From “T.G.” (September 2011): “This is the best answer I have found to jumping bikes via the pigtail connection-especially when you have both bikes with them aboard — gets weird but this helps.
I carry 2 sets of pigtails with jumper clips-to-SAE-connectors, but this one will pop and save the system (25 amp fuse, a 7.5A was too small for jumping).
Might blow a fuse on the bike but this will prevent fried wires. I always check with a volt meter for polarity even with this set up.”
From “E.L.” (September 2011): “Concerning the instructions for connecting jumper cables: many bikes have frames of aluminum (main frame) and steel (subframe).
Sending electrical current through such a frame can cause corrosion at the mixed metals connections. It’s probably not much of an issue for the momentary connection of jumper cables, but it’s something to be aware of.
Also, steel frame members are usually painted, which makes for a poor electrical connection. Thanks for all your hard work and the wonderful site, it’s been of great value for me!”
From “T.G.” (September 2011): “I recently had the opportunity to recycle some Monster speaker cable and made up a pair of jumper cables very much like the Roadgear ones you reviewed.
I went to Radio Shack and purchased 2 jumper clips of the correct size and then crimped them on the end of one side. On the other I used a “SAE” connector that is like the one for the Battery Tender.
It comes with the battery tender and is used to connect the Battery tender TO-TO, that’s right, the battery.
So if you use the Ring one that goes from the battery to the tender you will have this one left over. So now is the tricky part.
You take the Roadgear or your home made cables with jumpers on both ends and then you will proceed to hook up the red to red, black to black. If you’re not lucky enough to have a fuse in on the system you will get reversed polarity and fry, melt or ignite the jumper cables.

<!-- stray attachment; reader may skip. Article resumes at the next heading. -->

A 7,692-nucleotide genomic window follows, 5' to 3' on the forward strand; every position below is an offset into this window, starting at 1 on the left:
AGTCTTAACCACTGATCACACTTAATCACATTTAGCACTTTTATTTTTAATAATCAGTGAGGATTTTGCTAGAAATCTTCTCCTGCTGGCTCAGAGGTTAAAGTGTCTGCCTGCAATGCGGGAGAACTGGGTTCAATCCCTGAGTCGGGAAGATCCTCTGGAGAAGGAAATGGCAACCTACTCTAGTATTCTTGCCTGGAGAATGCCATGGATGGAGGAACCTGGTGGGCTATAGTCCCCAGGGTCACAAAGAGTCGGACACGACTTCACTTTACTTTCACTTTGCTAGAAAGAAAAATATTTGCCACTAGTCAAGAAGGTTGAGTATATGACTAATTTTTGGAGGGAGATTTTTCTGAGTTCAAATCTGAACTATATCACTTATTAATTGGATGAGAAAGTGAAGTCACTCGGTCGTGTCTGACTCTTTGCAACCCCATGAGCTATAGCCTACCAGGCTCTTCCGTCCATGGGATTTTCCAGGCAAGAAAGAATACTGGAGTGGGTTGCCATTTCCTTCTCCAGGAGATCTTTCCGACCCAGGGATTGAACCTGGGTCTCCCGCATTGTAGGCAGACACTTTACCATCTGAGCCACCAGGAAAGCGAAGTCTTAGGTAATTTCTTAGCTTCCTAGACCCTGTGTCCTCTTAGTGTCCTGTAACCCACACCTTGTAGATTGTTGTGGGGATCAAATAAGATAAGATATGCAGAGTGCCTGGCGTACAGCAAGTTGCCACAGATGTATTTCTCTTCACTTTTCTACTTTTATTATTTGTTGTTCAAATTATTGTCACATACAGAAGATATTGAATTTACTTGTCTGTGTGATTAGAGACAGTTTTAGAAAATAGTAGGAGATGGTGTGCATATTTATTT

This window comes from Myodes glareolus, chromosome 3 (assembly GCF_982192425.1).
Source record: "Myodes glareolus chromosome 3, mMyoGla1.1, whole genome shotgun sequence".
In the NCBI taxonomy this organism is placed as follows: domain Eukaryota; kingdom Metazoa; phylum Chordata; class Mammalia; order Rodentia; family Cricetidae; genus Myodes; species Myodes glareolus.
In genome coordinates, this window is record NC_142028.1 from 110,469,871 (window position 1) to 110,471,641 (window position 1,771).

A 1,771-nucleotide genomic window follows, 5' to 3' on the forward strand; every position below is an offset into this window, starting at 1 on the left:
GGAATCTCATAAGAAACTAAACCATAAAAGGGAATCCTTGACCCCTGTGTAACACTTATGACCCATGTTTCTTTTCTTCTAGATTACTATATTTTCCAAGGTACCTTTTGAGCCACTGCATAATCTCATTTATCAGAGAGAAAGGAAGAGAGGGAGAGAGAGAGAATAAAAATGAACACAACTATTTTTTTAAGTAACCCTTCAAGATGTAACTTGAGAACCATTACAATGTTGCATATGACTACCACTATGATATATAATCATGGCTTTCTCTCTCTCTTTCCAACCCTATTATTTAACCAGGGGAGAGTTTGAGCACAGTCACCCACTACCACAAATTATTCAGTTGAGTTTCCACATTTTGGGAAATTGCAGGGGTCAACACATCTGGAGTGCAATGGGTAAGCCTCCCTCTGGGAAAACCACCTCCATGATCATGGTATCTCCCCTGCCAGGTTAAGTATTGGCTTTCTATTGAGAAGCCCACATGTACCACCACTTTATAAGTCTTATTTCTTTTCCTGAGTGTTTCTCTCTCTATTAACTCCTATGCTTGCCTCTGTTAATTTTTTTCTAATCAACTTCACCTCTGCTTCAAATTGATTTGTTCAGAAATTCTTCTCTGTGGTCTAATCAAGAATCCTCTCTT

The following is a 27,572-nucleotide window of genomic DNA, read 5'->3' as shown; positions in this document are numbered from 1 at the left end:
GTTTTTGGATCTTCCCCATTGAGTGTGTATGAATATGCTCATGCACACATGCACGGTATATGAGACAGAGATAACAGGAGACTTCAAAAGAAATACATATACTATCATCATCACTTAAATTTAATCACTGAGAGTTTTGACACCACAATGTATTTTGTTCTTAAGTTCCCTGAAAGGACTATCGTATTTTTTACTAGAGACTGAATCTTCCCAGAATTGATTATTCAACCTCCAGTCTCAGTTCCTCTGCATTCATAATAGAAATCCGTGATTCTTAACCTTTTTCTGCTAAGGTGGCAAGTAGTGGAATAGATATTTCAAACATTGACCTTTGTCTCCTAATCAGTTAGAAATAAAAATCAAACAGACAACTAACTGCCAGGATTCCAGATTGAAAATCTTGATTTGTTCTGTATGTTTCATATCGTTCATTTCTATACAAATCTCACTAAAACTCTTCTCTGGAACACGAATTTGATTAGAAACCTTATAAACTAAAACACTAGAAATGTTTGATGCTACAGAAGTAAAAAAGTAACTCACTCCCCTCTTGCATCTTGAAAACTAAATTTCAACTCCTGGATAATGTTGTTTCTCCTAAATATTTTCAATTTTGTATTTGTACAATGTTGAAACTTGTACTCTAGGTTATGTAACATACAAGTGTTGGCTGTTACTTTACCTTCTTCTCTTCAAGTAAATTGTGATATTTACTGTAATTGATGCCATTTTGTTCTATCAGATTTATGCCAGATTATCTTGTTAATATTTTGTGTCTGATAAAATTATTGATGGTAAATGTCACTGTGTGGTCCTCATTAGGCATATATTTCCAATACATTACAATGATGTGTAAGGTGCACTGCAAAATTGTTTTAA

Caution readers to make sure that you have this polarity issue figured out.
I solved it by connecting the SAE connector to the end of my small motorcycle size Jumper Cables. (Tourmaster makes a set as well in a little bag that are a bit thicker than Roadgear).
Bottom line here is to make darn sure if you’re going through the SAE connector that polarity is correct. I carry a small volt meter always on my bike in the bag with the jumpers. Don’t ask me how I know.”
From “A.B.” (September 2011):“I’ve had multiple bikes over the years and none had a battery that was easy to get to without a bunch of tools. The small jumper cables you have might work fine on a bike that can carry a lot of stuff but I prefer to use something a little different.
Most of us already have a charger permanently hooked to our bikes battery so why not use that connection? I did a quick search and found someone making just this.
It’s a thicker gauge wire than what the Battery Tender cables are but uses the same connection. You install the cable on your battery just like the Battery Tender one and it’s compatible with your existing charger.
If you need a jump you just use the other end of the cable on a car battery and plug it into the charging port (www.e-zjump.com).
I know if you are out touring you should have tools with you but sometimes you battery just dies on a ride. Plus, I have nowhere to keep any tools to even get to my battery on my Ducati monster.
Of course, instead of buying from the company above you can always just make one of these cables. That’s what I did years ago.”